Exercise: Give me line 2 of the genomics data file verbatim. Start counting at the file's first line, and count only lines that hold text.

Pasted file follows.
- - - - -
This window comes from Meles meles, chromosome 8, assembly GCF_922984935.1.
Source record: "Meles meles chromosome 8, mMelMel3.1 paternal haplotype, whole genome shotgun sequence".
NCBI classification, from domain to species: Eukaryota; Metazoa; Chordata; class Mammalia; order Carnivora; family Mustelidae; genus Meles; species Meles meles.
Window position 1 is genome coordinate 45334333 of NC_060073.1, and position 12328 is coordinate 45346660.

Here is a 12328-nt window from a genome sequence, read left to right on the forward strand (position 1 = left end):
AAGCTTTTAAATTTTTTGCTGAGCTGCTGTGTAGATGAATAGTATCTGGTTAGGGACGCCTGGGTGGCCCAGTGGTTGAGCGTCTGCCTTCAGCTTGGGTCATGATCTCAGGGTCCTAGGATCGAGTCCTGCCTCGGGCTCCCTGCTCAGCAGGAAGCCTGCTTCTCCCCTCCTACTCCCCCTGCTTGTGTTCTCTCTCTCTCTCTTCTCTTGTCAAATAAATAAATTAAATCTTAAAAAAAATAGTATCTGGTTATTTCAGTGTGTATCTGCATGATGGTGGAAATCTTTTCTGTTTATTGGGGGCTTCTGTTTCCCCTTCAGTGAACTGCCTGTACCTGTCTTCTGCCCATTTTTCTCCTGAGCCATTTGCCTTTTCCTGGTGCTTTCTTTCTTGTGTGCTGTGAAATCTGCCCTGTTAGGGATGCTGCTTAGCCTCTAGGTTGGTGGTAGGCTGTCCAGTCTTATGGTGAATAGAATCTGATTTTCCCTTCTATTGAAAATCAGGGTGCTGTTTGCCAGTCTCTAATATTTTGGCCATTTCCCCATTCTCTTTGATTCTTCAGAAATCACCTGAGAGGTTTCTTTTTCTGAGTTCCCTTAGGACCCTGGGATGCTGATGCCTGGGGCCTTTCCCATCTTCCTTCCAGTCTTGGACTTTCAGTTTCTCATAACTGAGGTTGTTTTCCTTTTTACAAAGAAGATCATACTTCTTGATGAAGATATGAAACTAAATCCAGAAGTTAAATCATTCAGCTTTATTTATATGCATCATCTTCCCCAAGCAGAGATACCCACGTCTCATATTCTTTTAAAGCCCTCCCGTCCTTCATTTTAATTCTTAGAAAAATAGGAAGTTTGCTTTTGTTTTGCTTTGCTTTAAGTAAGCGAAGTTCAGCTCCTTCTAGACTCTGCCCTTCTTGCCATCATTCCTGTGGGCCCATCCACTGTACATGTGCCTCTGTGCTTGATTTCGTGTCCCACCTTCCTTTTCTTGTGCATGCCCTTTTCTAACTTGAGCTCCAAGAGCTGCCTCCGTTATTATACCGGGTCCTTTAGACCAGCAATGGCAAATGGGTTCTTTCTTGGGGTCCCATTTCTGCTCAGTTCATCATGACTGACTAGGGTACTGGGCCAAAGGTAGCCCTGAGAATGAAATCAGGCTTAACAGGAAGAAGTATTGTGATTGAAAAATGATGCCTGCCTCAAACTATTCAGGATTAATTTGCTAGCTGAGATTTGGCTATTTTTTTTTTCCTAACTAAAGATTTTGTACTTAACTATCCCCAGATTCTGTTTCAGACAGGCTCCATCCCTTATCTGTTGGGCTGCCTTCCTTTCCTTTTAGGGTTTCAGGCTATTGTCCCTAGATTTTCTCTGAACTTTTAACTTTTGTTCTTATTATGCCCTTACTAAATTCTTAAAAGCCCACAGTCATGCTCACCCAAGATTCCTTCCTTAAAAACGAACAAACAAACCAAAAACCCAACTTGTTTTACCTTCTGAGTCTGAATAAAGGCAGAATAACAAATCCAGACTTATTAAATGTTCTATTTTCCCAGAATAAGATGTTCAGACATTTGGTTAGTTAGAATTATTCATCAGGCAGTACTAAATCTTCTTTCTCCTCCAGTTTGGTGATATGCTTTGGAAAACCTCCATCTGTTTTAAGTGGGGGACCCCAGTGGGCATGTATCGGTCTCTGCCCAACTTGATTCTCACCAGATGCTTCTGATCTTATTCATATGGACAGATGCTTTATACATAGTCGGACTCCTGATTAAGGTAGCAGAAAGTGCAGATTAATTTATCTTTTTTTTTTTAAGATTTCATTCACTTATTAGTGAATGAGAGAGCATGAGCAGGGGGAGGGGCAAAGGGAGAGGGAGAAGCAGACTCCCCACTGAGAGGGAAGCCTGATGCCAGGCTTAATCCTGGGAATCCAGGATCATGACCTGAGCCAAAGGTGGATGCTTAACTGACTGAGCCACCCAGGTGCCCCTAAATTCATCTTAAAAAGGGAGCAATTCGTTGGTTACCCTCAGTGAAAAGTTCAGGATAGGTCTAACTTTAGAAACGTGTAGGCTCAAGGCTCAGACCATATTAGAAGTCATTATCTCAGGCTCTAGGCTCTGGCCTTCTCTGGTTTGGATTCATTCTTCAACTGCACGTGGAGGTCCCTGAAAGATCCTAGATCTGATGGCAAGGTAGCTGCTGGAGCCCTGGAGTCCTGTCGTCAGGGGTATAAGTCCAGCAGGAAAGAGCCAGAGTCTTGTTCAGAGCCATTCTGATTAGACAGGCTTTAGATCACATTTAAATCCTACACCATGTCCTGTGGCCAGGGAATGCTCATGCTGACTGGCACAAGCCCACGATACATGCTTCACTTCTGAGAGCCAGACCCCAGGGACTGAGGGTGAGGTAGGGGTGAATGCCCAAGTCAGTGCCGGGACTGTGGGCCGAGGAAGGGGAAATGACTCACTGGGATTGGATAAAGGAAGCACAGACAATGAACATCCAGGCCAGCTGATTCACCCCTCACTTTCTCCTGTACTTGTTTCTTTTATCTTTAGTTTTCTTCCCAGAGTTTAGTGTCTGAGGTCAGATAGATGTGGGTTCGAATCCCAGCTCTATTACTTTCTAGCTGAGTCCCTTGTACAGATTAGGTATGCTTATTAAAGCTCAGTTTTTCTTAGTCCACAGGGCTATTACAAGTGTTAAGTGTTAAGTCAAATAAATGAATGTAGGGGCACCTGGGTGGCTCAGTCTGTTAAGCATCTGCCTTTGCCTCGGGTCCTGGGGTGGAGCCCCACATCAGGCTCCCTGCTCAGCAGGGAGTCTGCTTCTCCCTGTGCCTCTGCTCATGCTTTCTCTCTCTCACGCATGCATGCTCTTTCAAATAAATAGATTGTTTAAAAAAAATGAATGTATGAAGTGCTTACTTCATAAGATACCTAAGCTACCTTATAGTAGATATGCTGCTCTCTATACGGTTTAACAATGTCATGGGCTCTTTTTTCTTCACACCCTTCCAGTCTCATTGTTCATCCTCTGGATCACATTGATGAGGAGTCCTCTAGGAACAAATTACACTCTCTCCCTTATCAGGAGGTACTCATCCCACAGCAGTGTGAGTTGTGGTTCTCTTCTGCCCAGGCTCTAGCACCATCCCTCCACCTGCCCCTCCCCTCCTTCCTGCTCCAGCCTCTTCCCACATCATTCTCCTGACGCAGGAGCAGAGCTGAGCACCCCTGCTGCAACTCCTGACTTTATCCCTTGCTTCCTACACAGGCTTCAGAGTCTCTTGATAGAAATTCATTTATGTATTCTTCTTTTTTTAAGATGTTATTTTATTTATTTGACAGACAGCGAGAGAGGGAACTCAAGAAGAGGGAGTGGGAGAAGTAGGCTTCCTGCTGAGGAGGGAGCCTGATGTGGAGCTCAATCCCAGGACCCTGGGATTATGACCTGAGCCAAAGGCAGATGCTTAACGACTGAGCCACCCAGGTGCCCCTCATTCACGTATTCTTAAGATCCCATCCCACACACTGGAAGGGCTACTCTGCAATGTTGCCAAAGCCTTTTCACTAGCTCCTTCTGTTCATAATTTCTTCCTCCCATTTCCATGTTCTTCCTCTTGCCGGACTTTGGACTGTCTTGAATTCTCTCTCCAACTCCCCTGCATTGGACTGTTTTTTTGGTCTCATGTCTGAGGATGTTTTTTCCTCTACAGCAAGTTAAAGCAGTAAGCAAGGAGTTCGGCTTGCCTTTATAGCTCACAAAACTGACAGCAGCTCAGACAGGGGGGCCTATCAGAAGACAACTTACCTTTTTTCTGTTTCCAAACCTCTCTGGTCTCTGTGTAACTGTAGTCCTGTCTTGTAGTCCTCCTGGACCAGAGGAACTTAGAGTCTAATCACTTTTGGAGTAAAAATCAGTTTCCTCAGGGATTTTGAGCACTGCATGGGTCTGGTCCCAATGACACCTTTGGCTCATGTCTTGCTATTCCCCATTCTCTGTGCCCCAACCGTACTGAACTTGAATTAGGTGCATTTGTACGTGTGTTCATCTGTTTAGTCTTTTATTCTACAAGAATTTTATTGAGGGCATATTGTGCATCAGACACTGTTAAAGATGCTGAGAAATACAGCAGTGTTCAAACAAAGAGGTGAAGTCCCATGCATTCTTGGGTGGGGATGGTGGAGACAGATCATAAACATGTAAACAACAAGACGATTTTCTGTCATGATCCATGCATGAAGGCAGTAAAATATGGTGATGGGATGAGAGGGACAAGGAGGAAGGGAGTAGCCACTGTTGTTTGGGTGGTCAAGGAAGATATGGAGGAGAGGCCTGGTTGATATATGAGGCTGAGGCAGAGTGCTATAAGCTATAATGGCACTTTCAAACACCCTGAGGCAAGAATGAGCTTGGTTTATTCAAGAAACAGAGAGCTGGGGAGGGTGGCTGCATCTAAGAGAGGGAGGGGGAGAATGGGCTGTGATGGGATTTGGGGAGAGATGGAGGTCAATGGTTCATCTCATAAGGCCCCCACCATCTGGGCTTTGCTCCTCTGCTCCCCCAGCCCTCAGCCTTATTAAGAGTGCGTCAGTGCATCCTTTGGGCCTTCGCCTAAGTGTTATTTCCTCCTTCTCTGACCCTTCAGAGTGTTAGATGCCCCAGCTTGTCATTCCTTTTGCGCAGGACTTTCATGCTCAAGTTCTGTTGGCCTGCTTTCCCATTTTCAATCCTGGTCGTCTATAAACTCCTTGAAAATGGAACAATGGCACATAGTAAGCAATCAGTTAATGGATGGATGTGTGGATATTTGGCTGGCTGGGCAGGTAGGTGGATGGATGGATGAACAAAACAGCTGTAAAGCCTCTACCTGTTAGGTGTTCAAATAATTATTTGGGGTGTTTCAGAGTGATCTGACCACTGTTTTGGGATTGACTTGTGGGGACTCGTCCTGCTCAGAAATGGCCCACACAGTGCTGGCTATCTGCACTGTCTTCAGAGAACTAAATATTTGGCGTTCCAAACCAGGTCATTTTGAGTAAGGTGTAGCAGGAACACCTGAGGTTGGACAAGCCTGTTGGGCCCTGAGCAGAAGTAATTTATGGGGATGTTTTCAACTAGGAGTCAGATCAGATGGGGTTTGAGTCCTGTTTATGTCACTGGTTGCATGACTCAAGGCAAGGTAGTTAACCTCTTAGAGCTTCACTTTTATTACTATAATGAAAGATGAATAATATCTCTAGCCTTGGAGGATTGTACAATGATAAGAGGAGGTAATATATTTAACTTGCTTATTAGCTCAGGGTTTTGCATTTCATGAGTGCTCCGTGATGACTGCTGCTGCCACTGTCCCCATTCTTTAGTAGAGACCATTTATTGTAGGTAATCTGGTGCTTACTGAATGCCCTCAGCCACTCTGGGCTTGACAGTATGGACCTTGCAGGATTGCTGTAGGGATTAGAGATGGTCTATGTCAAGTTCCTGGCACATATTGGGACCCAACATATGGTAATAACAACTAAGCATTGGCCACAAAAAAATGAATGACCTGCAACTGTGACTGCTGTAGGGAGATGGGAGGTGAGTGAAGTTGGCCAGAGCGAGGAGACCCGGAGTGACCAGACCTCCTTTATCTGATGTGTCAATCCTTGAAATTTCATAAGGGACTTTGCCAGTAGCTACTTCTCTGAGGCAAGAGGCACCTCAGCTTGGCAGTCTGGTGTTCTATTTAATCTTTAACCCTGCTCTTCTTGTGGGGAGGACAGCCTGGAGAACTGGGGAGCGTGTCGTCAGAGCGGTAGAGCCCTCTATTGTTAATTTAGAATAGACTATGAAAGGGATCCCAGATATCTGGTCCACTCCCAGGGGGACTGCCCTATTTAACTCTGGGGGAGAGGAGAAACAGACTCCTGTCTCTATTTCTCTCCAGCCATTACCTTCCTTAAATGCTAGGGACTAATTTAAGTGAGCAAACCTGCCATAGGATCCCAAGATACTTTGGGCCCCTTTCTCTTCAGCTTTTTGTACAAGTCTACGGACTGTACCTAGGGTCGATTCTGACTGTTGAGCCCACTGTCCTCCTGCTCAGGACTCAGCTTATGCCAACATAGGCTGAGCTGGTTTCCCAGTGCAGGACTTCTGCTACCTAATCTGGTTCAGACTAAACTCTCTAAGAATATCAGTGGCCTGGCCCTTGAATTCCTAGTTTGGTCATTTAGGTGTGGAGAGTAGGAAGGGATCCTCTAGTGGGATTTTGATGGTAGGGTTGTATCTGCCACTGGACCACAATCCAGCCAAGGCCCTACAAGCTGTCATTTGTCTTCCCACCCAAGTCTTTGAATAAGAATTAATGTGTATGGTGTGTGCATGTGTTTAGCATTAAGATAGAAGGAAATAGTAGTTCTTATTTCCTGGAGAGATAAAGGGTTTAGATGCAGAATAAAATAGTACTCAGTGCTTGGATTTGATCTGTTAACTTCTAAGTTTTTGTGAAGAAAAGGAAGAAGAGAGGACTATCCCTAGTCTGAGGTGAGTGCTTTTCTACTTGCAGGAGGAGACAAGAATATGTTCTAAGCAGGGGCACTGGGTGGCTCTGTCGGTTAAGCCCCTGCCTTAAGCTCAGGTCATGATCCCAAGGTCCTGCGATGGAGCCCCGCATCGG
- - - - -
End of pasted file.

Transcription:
Source record: "Meles meles chromosome 8, mMelMel3.1 paternal haplotype, whole genome shotgun sequence".